Murray

‘In Murray, House members are encouraged to take pride in both personal achievement and their contribution as members of a vibrant community.’

Pupils are expected to harness their individuality for the good of the community, to embrace the opportunities on offer and face up to the challenges provided by the Mill Hill community. We ask them to involve themselves in the range of House and whole School activities and, in time and as appropriate, to take Leadership roles and to show pride in being a member of the School’s oldest Day house.

Murray House is the oldest day House at Mill Hill and it began life in 1933. Before this time, day pupils were allocated to the boarding Houses. It is named after the most prominent former member of staff of the School, James Murray, who taught at the School from 1873-1884 and was the editor of the new English Dictionary, effectively the first edition of the Oxford English Dictionary. He built a corrugated-iron shed in the grounds of the School, called the Scriptorium, to house the many slips he received from the public on which were written quotations illustrating the use of words. Murray died in 1915 before the final results of his painstaking work were published. The Dictionary ran to twelve volumes, defining 414,825 words and referencing 1,827,306 citations.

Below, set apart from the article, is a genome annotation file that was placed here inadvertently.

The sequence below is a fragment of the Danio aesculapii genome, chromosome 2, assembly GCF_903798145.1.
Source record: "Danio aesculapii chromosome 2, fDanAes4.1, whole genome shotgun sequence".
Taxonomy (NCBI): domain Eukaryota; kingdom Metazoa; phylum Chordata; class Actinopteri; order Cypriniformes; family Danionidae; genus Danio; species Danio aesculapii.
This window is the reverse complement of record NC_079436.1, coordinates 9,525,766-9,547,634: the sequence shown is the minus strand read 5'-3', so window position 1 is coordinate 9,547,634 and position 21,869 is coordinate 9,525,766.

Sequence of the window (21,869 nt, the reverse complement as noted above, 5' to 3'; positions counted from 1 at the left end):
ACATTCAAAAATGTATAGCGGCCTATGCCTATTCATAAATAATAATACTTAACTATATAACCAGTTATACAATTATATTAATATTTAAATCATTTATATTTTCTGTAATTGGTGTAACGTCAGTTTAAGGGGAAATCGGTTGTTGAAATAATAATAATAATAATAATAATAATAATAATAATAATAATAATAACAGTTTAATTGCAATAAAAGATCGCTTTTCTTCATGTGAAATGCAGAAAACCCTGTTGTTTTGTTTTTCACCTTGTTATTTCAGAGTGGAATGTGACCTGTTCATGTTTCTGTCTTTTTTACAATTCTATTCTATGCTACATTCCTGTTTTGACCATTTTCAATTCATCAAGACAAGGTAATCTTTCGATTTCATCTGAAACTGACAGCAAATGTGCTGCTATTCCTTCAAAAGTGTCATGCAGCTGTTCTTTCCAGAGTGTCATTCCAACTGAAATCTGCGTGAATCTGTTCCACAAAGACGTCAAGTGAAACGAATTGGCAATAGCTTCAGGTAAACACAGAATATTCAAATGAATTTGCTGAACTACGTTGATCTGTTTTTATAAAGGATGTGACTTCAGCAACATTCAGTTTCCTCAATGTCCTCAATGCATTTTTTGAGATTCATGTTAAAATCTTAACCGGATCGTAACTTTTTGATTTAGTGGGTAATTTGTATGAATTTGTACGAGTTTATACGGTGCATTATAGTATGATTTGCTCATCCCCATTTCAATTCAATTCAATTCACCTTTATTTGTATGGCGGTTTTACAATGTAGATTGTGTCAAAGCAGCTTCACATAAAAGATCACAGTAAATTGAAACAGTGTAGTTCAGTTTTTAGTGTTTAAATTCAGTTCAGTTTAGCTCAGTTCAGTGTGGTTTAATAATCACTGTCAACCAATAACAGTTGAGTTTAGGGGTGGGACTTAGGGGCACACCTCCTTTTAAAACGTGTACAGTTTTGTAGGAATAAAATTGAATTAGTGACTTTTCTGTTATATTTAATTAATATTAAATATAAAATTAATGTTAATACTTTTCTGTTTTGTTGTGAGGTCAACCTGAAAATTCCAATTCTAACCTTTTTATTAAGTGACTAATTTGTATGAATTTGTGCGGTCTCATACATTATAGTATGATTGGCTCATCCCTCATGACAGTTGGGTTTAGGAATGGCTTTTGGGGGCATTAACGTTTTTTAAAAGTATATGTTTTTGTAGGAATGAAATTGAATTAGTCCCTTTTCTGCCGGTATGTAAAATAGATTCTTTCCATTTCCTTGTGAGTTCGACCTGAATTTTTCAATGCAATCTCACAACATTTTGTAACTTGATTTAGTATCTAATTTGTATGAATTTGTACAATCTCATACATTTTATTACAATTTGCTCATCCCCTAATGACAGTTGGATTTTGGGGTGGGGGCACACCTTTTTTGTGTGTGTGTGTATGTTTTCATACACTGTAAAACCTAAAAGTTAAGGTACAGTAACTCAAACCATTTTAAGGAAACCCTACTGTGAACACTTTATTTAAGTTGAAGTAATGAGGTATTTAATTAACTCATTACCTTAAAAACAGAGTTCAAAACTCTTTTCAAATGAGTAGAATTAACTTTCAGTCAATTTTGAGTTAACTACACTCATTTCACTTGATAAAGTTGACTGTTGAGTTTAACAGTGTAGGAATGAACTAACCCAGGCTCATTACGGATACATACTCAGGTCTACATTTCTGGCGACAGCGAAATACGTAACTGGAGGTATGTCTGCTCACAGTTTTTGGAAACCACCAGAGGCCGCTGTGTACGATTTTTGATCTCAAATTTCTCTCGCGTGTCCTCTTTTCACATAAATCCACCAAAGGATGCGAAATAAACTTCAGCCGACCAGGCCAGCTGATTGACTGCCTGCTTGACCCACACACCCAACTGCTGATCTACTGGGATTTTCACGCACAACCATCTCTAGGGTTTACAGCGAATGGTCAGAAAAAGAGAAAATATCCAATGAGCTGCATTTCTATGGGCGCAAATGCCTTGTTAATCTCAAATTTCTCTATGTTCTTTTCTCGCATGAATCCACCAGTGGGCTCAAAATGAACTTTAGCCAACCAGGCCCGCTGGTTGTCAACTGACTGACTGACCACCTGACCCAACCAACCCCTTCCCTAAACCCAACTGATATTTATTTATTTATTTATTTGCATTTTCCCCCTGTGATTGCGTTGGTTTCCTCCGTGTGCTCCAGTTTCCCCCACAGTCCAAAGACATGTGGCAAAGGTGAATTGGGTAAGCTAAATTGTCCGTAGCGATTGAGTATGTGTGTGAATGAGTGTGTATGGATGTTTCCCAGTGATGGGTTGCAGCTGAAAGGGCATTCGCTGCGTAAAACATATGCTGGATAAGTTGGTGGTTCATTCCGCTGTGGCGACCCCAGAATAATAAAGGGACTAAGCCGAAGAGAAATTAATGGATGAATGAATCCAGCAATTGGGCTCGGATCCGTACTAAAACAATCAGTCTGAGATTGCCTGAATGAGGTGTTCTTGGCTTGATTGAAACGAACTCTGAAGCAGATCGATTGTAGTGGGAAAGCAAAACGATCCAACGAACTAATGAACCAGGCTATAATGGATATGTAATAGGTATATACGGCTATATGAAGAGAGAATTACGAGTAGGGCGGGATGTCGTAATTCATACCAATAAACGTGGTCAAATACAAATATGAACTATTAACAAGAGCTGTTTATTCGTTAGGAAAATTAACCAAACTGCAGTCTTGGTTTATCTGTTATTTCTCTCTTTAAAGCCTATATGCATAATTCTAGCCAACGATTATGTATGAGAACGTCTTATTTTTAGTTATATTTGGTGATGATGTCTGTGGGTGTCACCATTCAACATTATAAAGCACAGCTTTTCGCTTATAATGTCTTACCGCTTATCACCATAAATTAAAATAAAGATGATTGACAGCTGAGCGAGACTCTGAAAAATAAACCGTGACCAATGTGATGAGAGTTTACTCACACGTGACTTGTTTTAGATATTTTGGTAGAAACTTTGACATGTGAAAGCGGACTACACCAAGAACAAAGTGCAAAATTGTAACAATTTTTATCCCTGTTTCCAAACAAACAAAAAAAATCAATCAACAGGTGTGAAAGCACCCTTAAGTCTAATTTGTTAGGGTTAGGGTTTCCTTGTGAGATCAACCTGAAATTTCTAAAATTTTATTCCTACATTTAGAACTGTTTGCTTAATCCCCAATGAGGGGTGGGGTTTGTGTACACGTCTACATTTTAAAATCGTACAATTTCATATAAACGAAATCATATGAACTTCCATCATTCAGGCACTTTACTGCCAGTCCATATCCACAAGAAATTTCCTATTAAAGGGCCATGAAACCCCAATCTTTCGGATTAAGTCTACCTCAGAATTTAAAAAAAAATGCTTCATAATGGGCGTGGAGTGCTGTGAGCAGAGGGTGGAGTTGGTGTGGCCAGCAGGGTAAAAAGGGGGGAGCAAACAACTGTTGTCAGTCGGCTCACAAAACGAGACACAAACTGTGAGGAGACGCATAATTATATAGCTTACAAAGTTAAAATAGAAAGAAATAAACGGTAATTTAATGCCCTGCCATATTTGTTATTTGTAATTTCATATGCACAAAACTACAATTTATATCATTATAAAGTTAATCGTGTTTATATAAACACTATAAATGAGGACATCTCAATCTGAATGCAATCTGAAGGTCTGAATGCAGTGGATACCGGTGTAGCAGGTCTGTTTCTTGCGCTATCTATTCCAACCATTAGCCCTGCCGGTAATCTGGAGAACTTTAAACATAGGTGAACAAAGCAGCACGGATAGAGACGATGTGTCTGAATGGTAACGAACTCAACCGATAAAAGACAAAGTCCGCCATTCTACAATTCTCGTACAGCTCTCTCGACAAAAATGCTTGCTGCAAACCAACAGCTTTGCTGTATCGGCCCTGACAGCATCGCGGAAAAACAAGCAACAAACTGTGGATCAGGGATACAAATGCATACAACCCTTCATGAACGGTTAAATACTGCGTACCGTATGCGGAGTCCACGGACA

Murray House relocated in 1994 to underneath the old VIth Form Centre in rooms, formerly used by the History Department. More recently in 2016, it moved to the first floor of the main school building and has received an exciting facelift, resulting in brand new furnishings and décor. The house has a committed team of tutors, who help to ensure the highest of standards are maintained and the ever increasing trophy cabinet is evidence of the House’s victories in the various inter-house competitions.